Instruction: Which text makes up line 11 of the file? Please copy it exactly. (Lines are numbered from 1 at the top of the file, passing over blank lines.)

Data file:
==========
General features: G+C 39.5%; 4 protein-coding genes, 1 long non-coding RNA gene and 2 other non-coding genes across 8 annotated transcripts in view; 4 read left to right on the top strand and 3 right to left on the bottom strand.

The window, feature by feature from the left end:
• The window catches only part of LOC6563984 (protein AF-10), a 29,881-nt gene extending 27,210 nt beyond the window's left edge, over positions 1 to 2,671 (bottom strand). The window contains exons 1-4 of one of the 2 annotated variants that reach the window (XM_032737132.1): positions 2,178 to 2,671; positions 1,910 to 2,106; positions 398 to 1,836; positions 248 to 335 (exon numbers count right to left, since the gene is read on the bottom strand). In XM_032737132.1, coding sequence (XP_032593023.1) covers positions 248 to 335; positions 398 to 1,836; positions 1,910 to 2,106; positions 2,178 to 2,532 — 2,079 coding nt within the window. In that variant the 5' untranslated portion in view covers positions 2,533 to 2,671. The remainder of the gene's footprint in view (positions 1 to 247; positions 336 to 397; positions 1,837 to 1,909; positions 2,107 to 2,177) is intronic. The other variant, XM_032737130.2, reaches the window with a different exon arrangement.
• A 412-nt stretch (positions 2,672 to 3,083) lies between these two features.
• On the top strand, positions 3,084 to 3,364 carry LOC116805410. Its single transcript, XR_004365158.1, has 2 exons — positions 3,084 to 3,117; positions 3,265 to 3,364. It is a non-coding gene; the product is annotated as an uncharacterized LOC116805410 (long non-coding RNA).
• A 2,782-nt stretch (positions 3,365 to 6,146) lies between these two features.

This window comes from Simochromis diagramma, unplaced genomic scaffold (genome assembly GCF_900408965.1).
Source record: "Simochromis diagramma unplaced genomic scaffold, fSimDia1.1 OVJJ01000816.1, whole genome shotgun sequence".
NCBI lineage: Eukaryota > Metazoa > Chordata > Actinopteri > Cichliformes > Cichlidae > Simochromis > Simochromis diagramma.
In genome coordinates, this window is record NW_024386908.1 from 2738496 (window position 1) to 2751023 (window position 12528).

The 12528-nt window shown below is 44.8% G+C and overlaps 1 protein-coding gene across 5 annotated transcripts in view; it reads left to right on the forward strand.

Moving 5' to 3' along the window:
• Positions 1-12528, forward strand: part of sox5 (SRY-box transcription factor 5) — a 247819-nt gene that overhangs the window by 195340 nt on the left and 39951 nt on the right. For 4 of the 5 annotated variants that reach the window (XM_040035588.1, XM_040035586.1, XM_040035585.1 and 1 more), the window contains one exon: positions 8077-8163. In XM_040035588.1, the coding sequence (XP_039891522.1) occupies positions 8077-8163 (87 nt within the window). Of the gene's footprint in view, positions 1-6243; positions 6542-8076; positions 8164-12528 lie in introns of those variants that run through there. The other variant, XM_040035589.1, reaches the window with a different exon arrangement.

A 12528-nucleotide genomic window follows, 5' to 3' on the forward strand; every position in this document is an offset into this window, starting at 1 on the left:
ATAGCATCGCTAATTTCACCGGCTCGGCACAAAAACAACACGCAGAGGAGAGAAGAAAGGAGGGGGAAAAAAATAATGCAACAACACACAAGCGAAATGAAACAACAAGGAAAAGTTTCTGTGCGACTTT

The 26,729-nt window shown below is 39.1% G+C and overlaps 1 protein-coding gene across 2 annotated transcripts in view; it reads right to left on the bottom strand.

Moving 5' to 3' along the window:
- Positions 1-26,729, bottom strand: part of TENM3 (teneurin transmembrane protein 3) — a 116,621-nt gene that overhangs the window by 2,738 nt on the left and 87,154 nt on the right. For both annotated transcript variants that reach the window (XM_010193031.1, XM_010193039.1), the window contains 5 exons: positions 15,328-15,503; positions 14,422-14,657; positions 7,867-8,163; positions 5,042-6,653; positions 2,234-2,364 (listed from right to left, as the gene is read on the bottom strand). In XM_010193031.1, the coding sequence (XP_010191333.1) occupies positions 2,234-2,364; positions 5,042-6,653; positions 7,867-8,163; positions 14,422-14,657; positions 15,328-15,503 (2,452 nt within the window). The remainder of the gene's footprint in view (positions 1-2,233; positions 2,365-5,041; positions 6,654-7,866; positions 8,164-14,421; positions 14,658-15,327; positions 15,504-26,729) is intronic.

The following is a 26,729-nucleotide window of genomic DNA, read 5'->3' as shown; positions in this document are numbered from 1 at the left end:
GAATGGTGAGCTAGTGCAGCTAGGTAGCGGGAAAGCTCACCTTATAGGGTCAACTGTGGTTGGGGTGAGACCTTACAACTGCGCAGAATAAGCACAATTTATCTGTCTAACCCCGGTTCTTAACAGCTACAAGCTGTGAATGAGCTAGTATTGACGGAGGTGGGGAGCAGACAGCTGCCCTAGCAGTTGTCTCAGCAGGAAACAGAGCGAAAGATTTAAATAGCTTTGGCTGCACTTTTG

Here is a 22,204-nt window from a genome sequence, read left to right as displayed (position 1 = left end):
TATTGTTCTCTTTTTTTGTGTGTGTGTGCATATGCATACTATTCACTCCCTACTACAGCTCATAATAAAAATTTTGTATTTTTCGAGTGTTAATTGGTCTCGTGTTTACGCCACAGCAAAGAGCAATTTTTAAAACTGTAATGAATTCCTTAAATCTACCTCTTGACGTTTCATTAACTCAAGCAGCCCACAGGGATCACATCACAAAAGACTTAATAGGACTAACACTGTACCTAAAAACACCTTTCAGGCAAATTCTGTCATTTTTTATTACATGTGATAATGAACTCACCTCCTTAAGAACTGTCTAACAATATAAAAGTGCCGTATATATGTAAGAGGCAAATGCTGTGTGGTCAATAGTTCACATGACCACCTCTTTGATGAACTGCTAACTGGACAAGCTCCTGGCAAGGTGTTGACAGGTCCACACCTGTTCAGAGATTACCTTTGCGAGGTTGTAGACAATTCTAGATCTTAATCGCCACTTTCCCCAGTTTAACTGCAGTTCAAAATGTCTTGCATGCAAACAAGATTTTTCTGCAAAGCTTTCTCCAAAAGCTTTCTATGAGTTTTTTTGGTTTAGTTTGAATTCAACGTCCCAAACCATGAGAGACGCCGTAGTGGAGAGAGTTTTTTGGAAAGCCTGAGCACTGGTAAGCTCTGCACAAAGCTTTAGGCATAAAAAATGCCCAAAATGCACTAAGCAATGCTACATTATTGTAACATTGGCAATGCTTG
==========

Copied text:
The 12528-nt window shown below is 44.8% G+C and overlaps 1 protein-coding gene across 5 annotated transcripts in view; it reads left to right on the forward strand.